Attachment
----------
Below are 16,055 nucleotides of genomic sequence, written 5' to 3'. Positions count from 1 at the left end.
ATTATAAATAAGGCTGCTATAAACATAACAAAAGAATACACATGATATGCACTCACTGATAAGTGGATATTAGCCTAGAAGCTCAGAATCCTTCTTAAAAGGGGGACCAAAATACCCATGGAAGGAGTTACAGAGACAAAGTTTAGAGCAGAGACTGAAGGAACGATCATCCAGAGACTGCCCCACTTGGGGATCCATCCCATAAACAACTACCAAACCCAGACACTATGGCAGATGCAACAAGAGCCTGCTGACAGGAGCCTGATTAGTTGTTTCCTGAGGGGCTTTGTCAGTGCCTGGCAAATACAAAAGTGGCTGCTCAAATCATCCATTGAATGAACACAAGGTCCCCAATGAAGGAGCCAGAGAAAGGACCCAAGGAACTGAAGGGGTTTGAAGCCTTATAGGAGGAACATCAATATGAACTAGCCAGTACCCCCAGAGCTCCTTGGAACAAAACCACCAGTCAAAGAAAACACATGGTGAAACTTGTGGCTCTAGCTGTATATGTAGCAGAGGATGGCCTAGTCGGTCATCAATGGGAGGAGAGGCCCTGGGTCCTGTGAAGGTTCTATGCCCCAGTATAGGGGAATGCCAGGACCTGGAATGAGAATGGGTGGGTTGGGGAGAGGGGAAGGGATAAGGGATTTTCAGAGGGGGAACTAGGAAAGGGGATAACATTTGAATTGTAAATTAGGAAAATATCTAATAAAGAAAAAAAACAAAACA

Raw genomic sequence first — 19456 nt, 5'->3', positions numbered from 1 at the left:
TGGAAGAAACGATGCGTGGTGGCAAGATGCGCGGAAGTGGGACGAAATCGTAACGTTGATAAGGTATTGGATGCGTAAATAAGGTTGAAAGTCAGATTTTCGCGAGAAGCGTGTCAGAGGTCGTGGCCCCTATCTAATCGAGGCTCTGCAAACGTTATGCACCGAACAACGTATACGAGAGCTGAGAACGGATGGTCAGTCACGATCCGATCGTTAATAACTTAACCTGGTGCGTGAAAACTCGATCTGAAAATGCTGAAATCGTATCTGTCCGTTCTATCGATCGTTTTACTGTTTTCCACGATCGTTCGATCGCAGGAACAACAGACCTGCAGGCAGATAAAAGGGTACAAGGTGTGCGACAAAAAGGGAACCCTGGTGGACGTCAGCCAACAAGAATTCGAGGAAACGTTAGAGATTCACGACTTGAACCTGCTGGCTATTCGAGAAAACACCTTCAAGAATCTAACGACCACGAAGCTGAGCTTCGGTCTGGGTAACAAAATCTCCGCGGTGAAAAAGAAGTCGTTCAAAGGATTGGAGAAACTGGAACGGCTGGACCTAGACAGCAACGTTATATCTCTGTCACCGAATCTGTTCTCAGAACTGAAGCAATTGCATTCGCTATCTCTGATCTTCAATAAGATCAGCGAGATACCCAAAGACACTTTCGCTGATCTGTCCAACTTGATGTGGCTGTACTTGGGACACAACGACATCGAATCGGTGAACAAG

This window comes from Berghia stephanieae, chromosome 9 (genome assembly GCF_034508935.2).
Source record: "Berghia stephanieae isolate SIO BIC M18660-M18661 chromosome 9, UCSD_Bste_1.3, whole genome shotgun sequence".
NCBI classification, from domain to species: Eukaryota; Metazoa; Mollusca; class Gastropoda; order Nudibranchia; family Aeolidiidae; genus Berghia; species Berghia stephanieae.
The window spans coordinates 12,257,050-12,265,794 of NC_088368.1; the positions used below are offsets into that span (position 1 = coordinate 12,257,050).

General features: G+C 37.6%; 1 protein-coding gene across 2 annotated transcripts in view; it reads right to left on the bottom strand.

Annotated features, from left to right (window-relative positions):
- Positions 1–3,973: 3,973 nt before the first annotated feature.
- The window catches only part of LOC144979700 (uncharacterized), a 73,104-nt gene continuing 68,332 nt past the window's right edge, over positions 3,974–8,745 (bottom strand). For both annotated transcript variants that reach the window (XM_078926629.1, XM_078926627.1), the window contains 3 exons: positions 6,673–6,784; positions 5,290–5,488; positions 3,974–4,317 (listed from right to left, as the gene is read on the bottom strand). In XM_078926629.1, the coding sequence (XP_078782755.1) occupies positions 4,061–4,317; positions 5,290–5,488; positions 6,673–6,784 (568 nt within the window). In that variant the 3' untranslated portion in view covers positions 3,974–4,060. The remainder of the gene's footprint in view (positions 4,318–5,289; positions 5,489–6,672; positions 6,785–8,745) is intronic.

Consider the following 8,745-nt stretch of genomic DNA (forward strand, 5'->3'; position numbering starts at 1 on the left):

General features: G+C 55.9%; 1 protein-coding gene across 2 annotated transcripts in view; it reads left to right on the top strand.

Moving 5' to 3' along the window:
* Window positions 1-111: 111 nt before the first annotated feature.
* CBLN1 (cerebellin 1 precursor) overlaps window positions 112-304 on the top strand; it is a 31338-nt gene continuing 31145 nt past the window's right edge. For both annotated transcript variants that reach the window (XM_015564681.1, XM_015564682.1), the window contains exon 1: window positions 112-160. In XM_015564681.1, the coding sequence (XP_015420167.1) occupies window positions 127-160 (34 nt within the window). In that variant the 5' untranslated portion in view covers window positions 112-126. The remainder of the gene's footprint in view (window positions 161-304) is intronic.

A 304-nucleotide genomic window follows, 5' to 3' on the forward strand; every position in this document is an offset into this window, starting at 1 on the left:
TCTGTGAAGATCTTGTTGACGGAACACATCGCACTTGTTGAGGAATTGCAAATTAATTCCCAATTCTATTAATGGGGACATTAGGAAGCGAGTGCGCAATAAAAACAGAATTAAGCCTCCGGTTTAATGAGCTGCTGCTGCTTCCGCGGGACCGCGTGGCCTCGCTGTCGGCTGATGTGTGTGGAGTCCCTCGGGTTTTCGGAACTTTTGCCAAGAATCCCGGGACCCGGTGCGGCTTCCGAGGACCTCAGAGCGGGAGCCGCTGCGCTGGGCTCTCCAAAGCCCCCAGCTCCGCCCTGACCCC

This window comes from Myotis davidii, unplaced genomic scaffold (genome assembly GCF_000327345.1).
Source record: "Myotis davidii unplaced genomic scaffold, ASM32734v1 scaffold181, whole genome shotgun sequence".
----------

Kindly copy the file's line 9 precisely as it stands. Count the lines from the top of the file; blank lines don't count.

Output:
General features: G+C 37.6%; 1 protein-coding gene across 2 annotated transcripts in view; it reads right to left on the bottom strand.